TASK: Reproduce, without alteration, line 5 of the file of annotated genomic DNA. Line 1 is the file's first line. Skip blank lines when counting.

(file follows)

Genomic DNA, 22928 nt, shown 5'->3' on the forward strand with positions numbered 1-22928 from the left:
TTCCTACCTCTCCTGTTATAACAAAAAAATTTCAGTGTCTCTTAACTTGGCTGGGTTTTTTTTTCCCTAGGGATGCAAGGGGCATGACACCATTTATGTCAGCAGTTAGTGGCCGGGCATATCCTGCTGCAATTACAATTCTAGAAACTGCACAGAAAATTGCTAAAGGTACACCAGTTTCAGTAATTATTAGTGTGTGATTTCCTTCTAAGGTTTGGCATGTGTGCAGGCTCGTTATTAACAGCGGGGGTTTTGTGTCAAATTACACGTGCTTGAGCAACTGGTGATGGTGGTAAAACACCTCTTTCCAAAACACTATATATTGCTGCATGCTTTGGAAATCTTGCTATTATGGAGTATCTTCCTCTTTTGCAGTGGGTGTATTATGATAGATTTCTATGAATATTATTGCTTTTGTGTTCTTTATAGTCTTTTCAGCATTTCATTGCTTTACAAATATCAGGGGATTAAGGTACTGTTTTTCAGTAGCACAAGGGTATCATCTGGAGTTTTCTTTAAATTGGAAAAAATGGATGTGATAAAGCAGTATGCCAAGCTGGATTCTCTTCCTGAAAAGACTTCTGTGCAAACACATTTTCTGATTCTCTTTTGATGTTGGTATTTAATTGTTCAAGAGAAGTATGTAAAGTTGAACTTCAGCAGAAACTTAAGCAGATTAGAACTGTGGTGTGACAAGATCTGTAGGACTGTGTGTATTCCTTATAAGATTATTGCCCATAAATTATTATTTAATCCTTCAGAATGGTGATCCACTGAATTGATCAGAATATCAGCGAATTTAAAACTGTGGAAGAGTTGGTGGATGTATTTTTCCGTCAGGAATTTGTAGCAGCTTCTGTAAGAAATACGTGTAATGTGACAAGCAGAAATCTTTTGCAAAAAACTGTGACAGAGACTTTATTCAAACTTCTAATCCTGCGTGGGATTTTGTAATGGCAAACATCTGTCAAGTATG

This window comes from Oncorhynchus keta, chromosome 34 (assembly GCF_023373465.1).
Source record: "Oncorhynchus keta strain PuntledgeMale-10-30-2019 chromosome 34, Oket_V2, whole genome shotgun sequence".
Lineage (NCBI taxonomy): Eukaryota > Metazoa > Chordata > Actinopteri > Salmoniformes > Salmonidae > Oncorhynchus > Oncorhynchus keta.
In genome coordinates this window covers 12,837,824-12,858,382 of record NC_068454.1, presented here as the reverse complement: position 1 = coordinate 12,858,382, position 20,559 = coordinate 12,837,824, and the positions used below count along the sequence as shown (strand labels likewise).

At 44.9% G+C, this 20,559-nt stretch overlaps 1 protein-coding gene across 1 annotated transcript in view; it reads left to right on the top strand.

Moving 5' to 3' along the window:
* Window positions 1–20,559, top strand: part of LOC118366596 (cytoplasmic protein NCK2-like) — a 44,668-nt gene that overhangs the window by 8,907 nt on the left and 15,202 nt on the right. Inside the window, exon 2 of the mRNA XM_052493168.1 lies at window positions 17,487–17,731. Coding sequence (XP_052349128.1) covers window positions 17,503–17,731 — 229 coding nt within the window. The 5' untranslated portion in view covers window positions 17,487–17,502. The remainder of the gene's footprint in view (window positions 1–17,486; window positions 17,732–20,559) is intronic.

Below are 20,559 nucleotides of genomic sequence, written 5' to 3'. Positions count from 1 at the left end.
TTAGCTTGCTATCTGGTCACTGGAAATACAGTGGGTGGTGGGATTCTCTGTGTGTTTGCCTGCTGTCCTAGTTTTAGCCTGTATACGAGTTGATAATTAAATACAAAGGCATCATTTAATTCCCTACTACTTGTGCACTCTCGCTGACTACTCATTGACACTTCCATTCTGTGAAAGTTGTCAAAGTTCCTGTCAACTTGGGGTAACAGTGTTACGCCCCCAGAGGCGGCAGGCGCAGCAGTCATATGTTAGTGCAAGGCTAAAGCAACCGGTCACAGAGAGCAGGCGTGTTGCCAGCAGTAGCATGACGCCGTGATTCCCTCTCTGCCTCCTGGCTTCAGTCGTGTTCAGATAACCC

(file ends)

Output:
Lineage (NCBI taxonomy): Eukaryota > Metazoa > Chordata > Actinopteri > Salmoniformes > Salmonidae > Oncorhynchus > Oncorhynchus keta.